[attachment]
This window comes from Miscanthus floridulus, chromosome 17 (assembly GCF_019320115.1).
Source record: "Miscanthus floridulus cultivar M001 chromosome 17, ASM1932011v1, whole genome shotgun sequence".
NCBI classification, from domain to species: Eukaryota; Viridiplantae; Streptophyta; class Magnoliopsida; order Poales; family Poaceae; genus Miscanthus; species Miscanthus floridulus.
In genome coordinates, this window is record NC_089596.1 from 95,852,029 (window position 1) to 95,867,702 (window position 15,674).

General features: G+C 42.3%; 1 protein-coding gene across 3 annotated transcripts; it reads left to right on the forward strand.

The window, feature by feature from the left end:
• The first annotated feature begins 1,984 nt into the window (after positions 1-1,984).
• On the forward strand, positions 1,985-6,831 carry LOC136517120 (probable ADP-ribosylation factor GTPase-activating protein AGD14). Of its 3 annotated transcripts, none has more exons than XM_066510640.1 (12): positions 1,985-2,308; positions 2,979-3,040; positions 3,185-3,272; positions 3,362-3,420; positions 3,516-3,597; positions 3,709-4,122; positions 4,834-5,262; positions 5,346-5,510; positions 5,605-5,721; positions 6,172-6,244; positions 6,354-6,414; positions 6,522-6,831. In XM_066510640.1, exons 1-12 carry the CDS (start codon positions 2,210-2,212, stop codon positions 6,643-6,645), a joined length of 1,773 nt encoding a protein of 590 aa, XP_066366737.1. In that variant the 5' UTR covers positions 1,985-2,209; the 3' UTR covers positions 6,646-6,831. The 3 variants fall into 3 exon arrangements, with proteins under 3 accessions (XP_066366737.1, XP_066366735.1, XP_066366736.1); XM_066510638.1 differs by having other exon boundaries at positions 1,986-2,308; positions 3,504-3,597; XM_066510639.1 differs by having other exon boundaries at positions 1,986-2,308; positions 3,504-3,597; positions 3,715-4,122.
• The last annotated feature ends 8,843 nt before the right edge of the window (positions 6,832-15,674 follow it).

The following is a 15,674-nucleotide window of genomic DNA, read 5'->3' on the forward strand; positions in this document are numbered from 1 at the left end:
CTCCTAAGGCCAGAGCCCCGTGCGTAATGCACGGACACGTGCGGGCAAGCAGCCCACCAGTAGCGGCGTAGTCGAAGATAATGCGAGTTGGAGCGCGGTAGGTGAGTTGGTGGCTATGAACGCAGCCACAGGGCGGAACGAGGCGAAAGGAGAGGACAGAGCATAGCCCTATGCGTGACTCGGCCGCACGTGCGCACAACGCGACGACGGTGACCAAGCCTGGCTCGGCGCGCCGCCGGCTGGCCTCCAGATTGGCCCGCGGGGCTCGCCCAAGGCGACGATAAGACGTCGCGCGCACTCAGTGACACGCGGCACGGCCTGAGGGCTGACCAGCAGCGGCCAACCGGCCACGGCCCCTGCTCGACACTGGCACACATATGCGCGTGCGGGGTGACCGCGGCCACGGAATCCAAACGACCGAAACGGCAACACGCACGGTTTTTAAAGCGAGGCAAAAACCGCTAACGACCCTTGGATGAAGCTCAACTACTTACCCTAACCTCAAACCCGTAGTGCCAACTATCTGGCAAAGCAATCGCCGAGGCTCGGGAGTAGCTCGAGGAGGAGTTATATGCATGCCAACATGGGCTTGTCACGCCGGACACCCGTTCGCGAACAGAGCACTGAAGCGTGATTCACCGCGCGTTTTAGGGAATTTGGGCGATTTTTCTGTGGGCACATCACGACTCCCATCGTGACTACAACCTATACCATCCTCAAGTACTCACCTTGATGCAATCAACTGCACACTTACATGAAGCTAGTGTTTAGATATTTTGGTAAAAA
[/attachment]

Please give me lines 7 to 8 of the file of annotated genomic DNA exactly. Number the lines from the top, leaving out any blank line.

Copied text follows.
• The first annotated feature begins 1,984 nt into the window (after positions 1-1,984).
• On the forward strand, positions 1,985-6,831 carry LOC136517120 (probable ADP-ribosylation factor GTPase-activating protein AGD14). Of its 3 annotated transcripts, none has more exons than XM_066510640.1 (12): positions 1,985-2,308; positions 2,979-3,040; positions 3,185-3,272; positions 3,362-3,420; positions 3,516-3,597; positions 3,709-4,122; positions 4,834-5,262; positions 5,346-5,510; positions 5,605-5,721; positions 6,172-6,244; positions 6,354-6,414; positions 6,522-6,831. In XM_066510640.1, exons 1-12 carry the CDS (start codon positions 2,210-2,212, stop codon positions 6,643-6,645), a joined length of 1,773 nt encoding a protein of 590 aa, XP_066366737.1. In that variant the 5' UTR covers positions 1,985-2,209; the 3' UTR covers positions 6,646-6,831. The 3 variants fall into 3 exon arrangements, with proteins under 3 accessions (XP_066366737.1, XP_066366735.1, XP_066366736.1); XM_066510638.1 differs by having other exon boundaries at positions 1,986-2,308; positions 3,504-3,597; XM_066510639.1 differs by having other exon boundaries at positions 1,986-2,308; positions 3,504-3,597; positions 3,715-4,122.